After relocating my family to a new state, I wanted to upgrade the furniture in our new house. After browsing a large global furniture retailer's website, it displayed some relevant products. Nice job! I added a couple of items to my cart but got distracted and left the site.
The next day, I received an email reminding me about the items left in the cart. Instead of ordering online, I decided to place an in-store order by going to a physical store location. All the items I wanted were in stock. Since some of the items were large, I decided to get everything delivered to my house. The store's delivery department took the payment, processed my order, and gave me a receipt with delivery confirmation within three days. Everything was going great — until I didn't receive my delivery.
I called the service number and gave the automated system my name, phone number, order number, etc. When the customer service representative picked up my call, he had no idea who I was or why I was calling! I repeated all my information so he could access my account. After holding for a few minutes, he told me the items weren't delivered because my order was canceled!
What? Who canceled it? When was it canceled? He told me he couldn't see this information because it resides in a different system he doesn't have access to. Then, he asked me to call back the next morning when there would be employees available with access to this particular system.
I thought about this all night, getting angry. The next morning, I called back and went through the same rigmarole of answering the same questions to verify my info before finally getting a live agent. She made me repeat all my info yet again before she asked which store I placed my order from since her system couldn't access the stores' point of sale data. After holding for forty-five minutes, she told me that my order wasn't canceled, but it wasn't scheduled for delivery either. Finally, it took another fifteen minutes to schedule the delivery for the next week.
In the meantime, I kept getting emails from the same retailer about items left in my cart, promotions, and some random new arrivals. How incredibly frustrating!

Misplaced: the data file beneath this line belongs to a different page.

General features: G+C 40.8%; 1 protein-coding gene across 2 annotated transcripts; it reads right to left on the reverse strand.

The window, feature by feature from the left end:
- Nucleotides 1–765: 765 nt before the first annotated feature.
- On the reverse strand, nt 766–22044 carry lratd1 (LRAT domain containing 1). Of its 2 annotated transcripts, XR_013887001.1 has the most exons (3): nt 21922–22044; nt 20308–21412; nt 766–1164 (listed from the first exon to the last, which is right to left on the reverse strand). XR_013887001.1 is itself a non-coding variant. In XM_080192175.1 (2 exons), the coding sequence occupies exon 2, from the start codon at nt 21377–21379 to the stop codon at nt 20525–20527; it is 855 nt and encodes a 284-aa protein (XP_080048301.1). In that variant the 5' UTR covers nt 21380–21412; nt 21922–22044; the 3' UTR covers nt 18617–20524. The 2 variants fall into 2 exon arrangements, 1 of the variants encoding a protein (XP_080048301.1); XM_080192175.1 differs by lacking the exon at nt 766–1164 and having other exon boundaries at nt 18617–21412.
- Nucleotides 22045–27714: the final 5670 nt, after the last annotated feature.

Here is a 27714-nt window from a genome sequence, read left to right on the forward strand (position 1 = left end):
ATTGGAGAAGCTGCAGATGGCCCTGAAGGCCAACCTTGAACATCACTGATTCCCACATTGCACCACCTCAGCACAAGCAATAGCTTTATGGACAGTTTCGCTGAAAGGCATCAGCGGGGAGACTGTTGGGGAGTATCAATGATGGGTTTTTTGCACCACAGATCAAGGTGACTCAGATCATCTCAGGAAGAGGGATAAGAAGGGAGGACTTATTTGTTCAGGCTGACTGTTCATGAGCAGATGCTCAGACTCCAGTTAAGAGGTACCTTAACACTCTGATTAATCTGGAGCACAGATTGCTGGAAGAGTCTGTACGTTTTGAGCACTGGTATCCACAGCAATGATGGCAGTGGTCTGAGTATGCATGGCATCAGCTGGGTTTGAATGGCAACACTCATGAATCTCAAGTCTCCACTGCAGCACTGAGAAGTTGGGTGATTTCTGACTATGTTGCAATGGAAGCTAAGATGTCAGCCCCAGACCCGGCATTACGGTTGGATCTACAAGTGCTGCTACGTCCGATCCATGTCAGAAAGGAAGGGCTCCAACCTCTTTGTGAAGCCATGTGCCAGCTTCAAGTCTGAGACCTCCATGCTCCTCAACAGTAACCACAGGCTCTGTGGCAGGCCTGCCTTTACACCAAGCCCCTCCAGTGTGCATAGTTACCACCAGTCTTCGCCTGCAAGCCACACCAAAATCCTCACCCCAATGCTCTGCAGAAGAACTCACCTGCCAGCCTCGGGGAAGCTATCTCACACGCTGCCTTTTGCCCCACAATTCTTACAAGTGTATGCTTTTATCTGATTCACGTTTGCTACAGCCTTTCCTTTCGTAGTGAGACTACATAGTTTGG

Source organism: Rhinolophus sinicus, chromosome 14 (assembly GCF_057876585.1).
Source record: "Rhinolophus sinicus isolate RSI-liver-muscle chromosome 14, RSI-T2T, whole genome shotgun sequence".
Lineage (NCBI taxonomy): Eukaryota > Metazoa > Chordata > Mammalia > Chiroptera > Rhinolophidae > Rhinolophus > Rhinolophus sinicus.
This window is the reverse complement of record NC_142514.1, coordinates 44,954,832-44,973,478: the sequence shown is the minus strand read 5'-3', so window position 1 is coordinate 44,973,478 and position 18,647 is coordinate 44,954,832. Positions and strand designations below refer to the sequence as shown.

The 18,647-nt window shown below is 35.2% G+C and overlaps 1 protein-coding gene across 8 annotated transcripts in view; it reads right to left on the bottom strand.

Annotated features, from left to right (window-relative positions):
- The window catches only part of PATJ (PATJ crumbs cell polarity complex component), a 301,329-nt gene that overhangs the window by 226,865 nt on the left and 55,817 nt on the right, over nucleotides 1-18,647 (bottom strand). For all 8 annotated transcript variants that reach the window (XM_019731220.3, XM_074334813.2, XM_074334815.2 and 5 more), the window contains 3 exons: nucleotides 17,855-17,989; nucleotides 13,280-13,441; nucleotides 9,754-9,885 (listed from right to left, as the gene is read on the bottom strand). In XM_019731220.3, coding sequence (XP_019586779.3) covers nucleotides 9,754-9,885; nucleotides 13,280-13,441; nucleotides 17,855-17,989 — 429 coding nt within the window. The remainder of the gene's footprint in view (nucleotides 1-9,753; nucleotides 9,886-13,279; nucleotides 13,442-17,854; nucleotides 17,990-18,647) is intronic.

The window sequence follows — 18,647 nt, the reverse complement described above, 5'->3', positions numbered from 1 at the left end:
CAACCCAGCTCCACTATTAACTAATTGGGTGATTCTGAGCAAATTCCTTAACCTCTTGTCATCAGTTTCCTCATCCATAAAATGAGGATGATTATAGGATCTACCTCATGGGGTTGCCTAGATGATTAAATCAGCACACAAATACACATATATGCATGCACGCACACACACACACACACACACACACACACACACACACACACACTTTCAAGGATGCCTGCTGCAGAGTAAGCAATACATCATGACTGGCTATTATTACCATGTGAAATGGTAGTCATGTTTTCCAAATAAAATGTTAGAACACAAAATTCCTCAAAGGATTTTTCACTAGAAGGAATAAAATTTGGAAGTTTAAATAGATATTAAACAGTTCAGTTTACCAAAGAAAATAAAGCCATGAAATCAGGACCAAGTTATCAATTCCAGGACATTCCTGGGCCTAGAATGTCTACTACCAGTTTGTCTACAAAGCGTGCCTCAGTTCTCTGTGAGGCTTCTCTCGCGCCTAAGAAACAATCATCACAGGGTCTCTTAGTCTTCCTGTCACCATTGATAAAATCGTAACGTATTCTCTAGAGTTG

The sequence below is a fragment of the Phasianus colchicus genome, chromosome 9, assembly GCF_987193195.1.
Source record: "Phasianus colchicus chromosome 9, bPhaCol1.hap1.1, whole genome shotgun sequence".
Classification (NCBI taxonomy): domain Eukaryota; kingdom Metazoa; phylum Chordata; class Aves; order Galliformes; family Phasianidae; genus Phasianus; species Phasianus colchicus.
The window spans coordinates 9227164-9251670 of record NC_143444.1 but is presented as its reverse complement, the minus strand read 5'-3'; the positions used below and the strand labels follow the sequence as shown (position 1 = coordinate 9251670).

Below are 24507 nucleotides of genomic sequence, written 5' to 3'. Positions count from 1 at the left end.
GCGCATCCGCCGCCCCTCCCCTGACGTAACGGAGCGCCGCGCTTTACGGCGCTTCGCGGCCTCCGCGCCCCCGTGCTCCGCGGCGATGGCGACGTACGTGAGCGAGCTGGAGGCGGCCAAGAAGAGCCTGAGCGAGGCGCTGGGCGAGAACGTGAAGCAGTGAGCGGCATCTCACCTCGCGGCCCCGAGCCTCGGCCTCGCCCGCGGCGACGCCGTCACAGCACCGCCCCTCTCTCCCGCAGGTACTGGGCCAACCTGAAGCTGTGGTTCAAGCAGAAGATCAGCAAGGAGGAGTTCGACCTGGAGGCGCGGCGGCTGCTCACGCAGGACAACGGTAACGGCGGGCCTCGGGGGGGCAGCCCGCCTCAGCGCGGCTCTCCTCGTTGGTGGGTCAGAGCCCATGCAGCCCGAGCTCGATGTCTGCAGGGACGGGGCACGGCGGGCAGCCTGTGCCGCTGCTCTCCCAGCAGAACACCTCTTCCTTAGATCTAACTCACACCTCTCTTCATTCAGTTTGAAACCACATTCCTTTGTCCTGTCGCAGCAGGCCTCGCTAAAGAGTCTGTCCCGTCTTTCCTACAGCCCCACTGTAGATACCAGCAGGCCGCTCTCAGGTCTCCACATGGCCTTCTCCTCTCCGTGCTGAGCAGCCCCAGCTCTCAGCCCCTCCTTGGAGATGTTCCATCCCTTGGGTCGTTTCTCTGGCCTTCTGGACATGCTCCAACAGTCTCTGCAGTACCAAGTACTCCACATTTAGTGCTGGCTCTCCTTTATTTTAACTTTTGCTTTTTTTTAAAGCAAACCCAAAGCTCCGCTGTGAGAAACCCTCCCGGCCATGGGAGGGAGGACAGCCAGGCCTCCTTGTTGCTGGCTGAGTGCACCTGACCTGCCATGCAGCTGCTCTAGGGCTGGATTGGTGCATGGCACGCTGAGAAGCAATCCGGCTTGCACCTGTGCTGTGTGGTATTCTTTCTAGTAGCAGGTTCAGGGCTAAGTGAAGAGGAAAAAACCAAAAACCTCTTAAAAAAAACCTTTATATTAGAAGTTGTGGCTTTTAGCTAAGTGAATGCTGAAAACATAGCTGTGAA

The marketing system did its job and personalized my digital experience. But, since it wasn't integrated with the sales system, it didn't know that I'd already made a purchase in a physical store. Nonetheless, it kept sending me emails. The sales and commerce systems weren't communicating with the delivery system. Therefore, after the sale, the delivery system didn't know to deliver the goods. All the systems were optimized, but they operated in their own silos, creating more siloed data.
It's customers who drive business. They want to be understood and valued. That starts with the business having a unified view of the customer – a single, holistic view of that person, rather than a mismanaged abstract that lives in disparate systems across the organization. Having data integrated and centralized in one place enables a company to provide an accurate, timely, and complete view of their customers. Different departments within the same organization, partners, and channels would have access to all the information they need to support more meaningful and successful customer interactions.
When customer information is maintained accurately and holistically in one place, all facts and relationship facets can be common knowledge in the organization. While different views can exist, they would at least be aligned. The customer becomes a personalized and interactive multidimensional aggregate of characteristics that leads to common understandings and away from siloed views. This allows the business to shift their thinking from "What data do I have?" to "What can I do with it?"
This is a real-life example of what Oracle Unity Customer Data Platform solves. It enables CX professionals to deliver contextually aware and highly-personalized experiences that delight customers whenever and however they engage with the brand. The result is improved customer satisfaction and greater customer lifetime value.
For more information, see Oracle Unity Customer Data Platform In Action